These conveniences and services may have been beyond the desires of consumers years ago, but the drumbeat of digital innovation means that convenience is layered on convenience increasingly fast, and our desires change to match.
The tools of yesterday are out of date – consumers have changed – quickly
Now, when an established business wants to change, it has a difficult position to negotiate. If change is brought about, how does it continue to deliver its current business model while also attempting to disrupt what they have for something that’s potentially unproven?
Most change now is a result of the rapid building of innovation in digital technologies. With social media and internet usage rising globally, powered by smartphone quantity, access is convenient in a way unimaginable two decades ago. But, with many enterprise legacy systems that don’t consider or enable a full digital integration, it causes some business to overhaul their systems and strategies to be effective innovators.
Given these demands, it is not surprising to see growth in Chief Digital Officer (CDO) positions across corporate boards. The number of CDOs is currently around 2,000 globally, and hiring one typically signals a commitment to digital transformation.
The role is that of chief transformer, coordinating and leading significant change and updating how the organisation works. It’s all about delivery execution, customer focus, building agility – and understanding data.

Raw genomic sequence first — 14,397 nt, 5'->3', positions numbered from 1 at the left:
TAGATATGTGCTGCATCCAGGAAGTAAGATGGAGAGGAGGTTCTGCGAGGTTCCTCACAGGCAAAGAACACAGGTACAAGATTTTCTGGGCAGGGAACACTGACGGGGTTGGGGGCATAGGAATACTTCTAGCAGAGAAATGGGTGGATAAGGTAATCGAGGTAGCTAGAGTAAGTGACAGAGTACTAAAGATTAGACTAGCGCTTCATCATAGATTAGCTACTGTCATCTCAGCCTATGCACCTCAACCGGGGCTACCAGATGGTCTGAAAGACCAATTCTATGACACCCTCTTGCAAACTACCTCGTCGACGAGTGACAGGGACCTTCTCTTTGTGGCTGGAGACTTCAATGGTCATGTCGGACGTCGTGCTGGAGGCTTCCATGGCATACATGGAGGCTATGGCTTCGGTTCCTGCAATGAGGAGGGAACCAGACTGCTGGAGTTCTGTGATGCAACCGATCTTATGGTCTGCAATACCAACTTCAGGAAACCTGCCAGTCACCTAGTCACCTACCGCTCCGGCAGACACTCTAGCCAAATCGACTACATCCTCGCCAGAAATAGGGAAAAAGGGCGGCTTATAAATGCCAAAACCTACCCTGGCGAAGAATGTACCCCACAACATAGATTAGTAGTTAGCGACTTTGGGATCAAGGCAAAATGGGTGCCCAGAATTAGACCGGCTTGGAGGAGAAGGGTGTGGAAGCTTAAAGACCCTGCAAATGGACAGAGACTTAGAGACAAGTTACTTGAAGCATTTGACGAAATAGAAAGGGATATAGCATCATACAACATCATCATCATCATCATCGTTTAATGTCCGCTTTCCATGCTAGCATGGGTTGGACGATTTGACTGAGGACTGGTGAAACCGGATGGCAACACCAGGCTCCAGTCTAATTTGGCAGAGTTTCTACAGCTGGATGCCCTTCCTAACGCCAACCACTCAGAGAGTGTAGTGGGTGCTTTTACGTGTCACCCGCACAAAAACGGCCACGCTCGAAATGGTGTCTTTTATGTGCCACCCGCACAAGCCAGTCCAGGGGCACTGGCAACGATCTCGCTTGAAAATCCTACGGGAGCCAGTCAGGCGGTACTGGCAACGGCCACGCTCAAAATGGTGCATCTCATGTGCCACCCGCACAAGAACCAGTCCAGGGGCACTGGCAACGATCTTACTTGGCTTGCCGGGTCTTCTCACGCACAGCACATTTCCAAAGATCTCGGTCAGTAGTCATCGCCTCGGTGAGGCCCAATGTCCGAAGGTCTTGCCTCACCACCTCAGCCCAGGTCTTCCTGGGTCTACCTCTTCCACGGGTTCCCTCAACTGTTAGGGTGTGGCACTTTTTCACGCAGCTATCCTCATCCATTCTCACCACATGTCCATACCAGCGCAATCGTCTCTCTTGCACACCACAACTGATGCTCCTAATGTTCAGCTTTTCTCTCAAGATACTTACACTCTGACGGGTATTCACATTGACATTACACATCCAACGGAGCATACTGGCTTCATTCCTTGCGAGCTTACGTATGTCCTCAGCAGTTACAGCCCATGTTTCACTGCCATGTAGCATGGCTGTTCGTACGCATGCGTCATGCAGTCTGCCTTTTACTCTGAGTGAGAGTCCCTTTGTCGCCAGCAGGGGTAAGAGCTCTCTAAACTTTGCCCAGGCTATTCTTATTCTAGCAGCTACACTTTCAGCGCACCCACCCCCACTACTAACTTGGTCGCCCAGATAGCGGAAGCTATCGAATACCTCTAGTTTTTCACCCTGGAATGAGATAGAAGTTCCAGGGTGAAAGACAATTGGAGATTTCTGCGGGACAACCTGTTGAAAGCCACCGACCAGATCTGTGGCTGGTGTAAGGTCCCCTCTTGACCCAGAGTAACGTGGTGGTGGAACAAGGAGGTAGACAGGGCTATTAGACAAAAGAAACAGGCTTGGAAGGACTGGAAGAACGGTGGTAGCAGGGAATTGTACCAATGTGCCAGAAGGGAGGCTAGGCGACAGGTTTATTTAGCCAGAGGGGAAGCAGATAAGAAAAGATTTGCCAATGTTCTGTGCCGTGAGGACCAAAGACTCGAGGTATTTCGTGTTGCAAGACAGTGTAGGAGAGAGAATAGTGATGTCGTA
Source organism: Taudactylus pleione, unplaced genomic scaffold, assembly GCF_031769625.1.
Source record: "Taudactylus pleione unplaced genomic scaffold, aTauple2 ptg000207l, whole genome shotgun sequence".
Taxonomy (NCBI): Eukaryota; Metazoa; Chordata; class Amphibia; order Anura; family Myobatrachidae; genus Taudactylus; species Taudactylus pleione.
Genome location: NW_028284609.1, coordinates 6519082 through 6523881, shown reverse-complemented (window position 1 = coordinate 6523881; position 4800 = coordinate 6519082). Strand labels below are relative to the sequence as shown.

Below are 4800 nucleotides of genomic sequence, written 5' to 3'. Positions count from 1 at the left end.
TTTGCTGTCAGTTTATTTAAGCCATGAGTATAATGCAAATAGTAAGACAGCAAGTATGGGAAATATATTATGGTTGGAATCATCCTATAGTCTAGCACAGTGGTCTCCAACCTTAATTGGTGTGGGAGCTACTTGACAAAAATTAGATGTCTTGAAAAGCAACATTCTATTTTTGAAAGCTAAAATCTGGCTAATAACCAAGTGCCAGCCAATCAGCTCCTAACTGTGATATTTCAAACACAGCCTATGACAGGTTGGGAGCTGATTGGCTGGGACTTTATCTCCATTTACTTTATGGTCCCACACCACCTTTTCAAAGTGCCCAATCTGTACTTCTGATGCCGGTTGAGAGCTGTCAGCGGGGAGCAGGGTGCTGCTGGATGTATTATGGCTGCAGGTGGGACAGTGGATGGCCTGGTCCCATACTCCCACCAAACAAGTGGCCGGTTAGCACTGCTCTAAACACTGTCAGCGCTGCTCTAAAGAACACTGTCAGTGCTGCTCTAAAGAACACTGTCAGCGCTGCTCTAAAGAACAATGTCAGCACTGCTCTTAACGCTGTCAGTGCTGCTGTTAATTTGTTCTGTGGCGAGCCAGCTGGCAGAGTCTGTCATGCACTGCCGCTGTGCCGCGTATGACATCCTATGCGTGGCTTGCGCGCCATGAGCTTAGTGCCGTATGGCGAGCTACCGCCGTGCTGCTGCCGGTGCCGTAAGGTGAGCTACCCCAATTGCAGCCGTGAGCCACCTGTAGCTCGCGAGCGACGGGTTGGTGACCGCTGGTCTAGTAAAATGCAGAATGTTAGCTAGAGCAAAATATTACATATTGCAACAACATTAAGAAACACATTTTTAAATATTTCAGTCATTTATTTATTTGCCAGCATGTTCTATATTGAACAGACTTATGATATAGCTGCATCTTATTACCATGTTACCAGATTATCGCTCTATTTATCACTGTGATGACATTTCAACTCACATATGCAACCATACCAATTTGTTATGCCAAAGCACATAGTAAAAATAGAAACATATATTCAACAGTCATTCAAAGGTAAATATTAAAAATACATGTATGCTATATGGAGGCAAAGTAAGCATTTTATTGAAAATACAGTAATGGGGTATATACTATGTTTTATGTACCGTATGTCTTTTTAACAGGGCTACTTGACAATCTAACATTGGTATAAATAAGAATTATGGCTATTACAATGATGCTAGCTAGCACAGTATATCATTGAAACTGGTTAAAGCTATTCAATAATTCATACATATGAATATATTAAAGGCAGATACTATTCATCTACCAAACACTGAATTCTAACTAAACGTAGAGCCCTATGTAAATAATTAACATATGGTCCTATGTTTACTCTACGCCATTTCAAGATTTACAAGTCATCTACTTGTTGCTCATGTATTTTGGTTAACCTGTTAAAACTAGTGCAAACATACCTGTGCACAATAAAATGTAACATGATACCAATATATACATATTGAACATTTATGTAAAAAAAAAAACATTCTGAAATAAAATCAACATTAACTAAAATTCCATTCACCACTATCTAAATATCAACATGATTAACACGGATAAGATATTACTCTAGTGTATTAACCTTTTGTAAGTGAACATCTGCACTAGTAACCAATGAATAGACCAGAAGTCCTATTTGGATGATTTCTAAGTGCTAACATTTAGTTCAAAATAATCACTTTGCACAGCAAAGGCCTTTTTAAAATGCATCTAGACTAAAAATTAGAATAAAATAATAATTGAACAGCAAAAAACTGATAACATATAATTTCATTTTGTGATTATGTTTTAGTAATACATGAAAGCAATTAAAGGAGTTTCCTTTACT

These new technologies and methods of delivering the customer journey can create frictionless customer experiences, which address the potential ‘unhappy paths’ in a journey. This will allow organisations to redefine themselves, truly delivering lower cost models that digital promises, and delighting customers.
Finding the right people
Access to the right skills to deliver change programmes is key.
Having the right people to drive corporate programmes forward is important to be able to innovate at pace. Equally, having the right systems, processes and critical thinking in place are just as crucial.
Disruptors are increasingly meeting the needs of the customer – straight off. They don’t need to battle past historic reviews or perceptions, they are delighting their customers and intriguing prospects without the baggage of legacy systems, thinking and skill-sets. Yet they are not always doing this through pure innovation, but by changing mind-sets and the framework of how they engage with customers. This is in turn influencing customer expectations for the whole market.
These new, smaller, start-ups may even present an opportunity for established players to partner with. They may be someone to help influence and shape traditional designs into future-ready versions. They may offer the ability to deliver excellent experiences and interactions to customers in a way that traditional businesses aren’t able to design right now.
It’s about understanding what customers want, how they get it, and what conveniences customers may not even be imagining yet. This is becoming more and more important as competition increases and customer expectations evolve. People don’t want old, cumbersome experiences, they want new, fast, responsive services. And they are more likely to want it in a digital format.
It’s all about convenience – the bag, not the grounds.
By Jon Roughley
Head of Strategy